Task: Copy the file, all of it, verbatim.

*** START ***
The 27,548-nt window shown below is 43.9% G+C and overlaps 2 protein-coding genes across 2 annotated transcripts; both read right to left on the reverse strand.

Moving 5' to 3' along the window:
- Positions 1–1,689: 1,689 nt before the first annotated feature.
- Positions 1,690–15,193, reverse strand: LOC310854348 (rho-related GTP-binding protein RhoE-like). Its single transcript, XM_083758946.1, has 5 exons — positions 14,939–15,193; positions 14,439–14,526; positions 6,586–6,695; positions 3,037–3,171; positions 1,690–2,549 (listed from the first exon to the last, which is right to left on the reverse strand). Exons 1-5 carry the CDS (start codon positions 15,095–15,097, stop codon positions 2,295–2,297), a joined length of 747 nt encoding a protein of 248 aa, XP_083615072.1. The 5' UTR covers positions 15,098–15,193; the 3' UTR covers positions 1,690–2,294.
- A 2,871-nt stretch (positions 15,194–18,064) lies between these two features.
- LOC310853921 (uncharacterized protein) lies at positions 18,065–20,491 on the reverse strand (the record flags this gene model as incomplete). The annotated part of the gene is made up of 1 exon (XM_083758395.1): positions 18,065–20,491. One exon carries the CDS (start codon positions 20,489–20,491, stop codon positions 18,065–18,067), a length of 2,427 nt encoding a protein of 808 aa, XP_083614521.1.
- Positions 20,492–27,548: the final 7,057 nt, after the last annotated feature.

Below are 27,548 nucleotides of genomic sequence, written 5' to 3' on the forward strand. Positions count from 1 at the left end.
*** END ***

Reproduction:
The 27,548-nt window shown below is 43.9% G+C and overlaps 2 protein-coding genes across 2 annotated transcripts; both read right to left on the reverse strand.

Moving 5' to 3' along the window:
- Positions 1–1,689: 1,689 nt before the first annotated feature.
- Positions 1,690–15,193, reverse strand: LOC310854348 (rho-related GTP-binding protein RhoE-like). Its single transcript, XM_083758946.1, has 5 exons — positions 14,939–15,193; positions 14,439–14,526; positions 6,586–6,695; positions 3,037–3,171; positions 1,690–2,549 (listed from the first exon to the last, which is right to left on the reverse strand). Exons 1-5 carry the CDS (start codon positions 15,095–15,097, stop codon positions 2,295–2,297), a joined length of 747 nt encoding a protein of 248 aa, XP_083615072.1. The 5' UTR covers positions 15,098–15,193; the 3' UTR covers positions 1,690–2,294.
- A 2,871-nt stretch (positions 15,194–18,064) lies between these two features.
- LOC310853921 (uncharacterized protein) lies at positions 18,065–20,491 on the reverse strand (the record flags this gene model as incomplete). The annotated part of the gene is made up of 1 exon (XM_083758395.1): positions 18,065–20,491. One exon carries the CDS (start codon positions 20,489–20,491, stop codon positions 18,065–18,067), a length of 2,427 nt encoding a protein of 808 aa, XP_083614521.1.
- Positions 20,492–27,548: the final 7,057 nt, after the last annotated feature.

Below are 27,548 nucleotides of genomic sequence, written 5' to 3' on the forward strand. Positions count from 1 at the left end.